The Federal Torts Claim Act (FTCA) is admittedly not the most exciting read. In fact, getting through the legalese can be a real chore. Nevertheless, it’s critical for health center administrators to understand FTCA—and what to do in order to demonstrate compliance.
Here’s why: In order to maintain your health center’s status as a federal Public Health Service (PHS) employee (which confers numerous benefits to your health center and employees), you must demonstrate FTCA compliance to HRSA every year.
This requirement is mandated by sections 224(g)-(n) of the PHS act. We highly recommend that someone from your health center review section 224 in full. (Sorry! We know it’s not exactly riveting either.)
So, how do you demonstrate compliance? We’re going to explain.
The basics of compliance requirements
If and when tort claims are filed against your FQHC, the federal government will inevitably get involved. This means that HRSA wants to know that your health center has sound policies and procedures in place to prevent lawsuits, and to deal with them effectively if a lawsuit is filed against you.
There are several requirements:
- You have implemented policies and procedures to reduce the risk of malpractice lawsuits and other lawsuits related to the healthcare services provided by your health center.
- Your health center has thoroughly reviewed the credentials, licensing status, and claims histories of all physicians and other clinicians employed by your health center.
- You have no history of claims against your health center. If claims have been made against your history, then you must demonstrate that you have fully cooperated with the Attorney General in defending such claims. You must also show that you’ve taken steps to prevent similar claims from being filed in the future.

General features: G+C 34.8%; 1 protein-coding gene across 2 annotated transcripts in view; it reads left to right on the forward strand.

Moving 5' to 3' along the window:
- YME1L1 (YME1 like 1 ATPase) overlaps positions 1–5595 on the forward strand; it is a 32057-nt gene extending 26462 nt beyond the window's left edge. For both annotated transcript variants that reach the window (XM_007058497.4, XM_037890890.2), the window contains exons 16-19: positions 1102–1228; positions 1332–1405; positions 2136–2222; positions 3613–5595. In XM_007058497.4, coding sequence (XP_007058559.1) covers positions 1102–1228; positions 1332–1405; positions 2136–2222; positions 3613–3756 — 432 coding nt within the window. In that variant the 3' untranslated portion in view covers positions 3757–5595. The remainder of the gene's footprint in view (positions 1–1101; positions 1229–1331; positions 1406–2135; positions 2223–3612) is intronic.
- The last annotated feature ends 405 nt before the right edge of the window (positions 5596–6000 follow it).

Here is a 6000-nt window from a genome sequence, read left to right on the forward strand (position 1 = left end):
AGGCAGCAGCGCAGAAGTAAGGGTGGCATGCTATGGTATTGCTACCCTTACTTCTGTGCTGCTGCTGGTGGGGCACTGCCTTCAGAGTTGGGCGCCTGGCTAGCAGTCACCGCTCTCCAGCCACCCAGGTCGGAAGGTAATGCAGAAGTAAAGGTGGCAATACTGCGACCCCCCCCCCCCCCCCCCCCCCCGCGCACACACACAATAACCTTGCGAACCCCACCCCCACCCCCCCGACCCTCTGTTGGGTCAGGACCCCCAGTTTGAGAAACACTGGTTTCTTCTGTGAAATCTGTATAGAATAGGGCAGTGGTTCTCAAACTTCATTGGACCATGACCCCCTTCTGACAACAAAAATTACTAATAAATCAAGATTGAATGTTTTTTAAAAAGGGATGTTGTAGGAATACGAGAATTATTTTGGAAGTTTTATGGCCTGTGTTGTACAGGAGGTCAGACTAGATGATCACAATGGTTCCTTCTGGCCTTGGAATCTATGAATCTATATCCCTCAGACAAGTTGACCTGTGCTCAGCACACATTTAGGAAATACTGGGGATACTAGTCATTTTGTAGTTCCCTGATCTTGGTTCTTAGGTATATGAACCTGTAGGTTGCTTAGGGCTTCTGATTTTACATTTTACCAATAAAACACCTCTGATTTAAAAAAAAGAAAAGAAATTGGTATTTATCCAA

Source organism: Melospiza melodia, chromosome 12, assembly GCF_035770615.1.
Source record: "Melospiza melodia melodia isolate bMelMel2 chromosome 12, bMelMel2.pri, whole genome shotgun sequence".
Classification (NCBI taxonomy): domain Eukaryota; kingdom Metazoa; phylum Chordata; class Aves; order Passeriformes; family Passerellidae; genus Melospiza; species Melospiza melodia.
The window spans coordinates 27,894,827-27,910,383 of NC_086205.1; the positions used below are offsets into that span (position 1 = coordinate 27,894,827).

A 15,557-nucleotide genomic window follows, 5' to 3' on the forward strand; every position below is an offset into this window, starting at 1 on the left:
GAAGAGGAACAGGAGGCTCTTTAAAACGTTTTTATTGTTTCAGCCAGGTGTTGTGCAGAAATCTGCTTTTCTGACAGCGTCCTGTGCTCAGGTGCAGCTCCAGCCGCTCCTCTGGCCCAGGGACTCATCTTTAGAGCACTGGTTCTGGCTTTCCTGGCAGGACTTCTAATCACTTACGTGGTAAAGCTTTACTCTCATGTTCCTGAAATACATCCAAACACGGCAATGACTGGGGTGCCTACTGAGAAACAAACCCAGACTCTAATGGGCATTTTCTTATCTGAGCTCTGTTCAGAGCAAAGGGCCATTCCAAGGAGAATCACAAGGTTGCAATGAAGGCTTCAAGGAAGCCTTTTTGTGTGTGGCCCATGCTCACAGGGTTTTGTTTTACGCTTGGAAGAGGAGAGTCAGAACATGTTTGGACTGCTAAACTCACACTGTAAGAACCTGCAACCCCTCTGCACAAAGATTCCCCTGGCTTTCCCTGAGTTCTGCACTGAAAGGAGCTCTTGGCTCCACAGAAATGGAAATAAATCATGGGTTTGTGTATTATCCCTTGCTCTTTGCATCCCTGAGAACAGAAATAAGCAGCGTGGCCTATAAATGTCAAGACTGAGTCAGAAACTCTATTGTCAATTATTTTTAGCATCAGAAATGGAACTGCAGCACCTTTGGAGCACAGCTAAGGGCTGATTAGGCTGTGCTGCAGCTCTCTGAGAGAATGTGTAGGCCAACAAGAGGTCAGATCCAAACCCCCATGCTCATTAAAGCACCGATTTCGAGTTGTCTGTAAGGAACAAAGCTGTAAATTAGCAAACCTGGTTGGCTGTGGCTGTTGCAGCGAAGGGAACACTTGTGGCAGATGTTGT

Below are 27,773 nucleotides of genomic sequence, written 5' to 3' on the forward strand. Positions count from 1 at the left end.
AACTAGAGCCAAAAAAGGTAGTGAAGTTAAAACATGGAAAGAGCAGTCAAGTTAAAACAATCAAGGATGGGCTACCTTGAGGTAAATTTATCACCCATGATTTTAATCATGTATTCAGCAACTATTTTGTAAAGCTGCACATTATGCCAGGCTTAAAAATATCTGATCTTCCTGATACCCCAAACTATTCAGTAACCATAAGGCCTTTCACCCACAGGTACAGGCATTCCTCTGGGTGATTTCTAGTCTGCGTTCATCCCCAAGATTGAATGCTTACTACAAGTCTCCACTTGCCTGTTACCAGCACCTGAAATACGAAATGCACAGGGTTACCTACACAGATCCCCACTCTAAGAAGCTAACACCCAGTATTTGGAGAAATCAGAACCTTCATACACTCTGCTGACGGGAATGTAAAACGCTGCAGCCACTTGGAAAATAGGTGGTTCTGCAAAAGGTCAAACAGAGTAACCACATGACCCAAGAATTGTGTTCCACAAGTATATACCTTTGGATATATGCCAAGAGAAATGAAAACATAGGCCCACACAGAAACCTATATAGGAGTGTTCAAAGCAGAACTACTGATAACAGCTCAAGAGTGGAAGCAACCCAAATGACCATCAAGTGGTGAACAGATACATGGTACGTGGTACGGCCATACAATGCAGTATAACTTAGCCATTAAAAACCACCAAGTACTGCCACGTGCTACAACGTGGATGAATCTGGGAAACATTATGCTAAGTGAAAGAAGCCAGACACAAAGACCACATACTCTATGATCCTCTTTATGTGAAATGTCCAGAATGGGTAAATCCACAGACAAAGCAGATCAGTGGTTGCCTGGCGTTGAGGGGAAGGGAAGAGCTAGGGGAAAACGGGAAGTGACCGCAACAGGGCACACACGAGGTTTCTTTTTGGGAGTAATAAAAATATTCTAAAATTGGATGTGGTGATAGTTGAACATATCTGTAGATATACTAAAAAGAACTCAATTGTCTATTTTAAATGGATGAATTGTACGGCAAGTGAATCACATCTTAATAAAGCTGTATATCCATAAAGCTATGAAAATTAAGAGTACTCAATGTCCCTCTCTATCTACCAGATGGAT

- Your health center will cooperate with the Attorney General and other federal agencies in providing necessary information, as defined by section 224.
So, how do you do all of this?
How to demonstrate compliance
These requirements seem daunting. But in fact there are several concrete steps your health center can take to demonstrate your compliance. Here’s what to do:
- Appoint someone on your staff to the position of Risk Manager. The Risk Manager will be responsible for performing quarterly risk assessments and otherwise taking proactive measures to reduce risk. When the Risk Manager sees potential risks, you must take steps to mitigate them before they become bigger risks. They need to be tracking patterns and implementing risk mitigation solutions.
- Show that your health center is fully compliant with all HRSA requirements related to the credentialing and privileging of clinical staff. We’ve written another blog article about this previously if you don’t know where to start.
- Demonstrate that your health center has and implements a risk management program with the goal of reducing the risk of medical malpractice lawsuits. Your risk management program should include things like risk management training for clinical staff, documentation of clinical complaints from patients, and tracking progression towards annual risk management goals.
The Risk Manager should compile documentation showing the steps you’ve taken to implement a robust risk management program. For additional suggestions on how to implement a risk management program, see chapter 21 of the HRSA compliance manual.
- Provide mandatory risk management training to all clinical staff. Be prepared to show evidence that all staff members actually completed the training. It’s also helpful to show materials that outline the curriculum of your program.
- The Risk Manager must provide regular reports to the Board and key staff members about risk management. Discussion of this issue should be documented in your Board minutes and other reports. Again, prepare copies of these reports to show HRSA. If it wasn’t fully documented, then it didn’t happen as far as HRSA is concerned.
In the event that the Board requested additional information about risk management, you need to demonstrate that this information was actually provided in a timely fashion. And yes, this does mean more paperwork.
- Show documentation that outlines your policies and procedures for processing claims. Any claims against your health center should be fully documented, including your response and evidence of your cooperation with the Department of Justice and other federal agencies.
So, yes, we are advocating that you produce a pretty massive paper trail. This may mean a lot of dead trees—but it is vital for your health center to remain compliant under FTCA and PHS.
For more tips on how to document your compliance to HRSA, follow RegLantern on social media. We’re covering every aspect of the compliance process to make it easier for you.